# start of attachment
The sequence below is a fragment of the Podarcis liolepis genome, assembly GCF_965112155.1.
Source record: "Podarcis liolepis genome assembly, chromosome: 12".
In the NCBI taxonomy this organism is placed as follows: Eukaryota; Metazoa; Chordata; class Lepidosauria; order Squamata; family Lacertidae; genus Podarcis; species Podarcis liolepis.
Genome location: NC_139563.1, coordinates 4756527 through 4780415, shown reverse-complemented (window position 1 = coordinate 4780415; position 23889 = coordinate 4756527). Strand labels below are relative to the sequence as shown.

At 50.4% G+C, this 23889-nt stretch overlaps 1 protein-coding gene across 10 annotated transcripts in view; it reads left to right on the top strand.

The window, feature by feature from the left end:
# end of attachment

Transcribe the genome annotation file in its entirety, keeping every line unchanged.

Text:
The sequence below is a fragment of the Podarcis liolepis genome, assembly GCF_965112155.1.
Source record: "Podarcis liolepis genome assembly, chromosome: 12".
In the NCBI taxonomy this organism is placed as follows: Eukaryota; Metazoa; Chordata; class Lepidosauria; order Squamata; family Lacertidae; genus Podarcis; species Podarcis liolepis.
Genome location: NC_139563.1, coordinates 4756527 through 4780415, shown reverse-complemented (window position 1 = coordinate 4780415; position 23889 = coordinate 4756527). Strand labels below are relative to the sequence as shown.

At 50.4% G+C, this 23889-nt stretch overlaps 1 protein-coding gene across 10 annotated transcripts in view; it reads left to right on the top strand.

The window, feature by feature from the left end: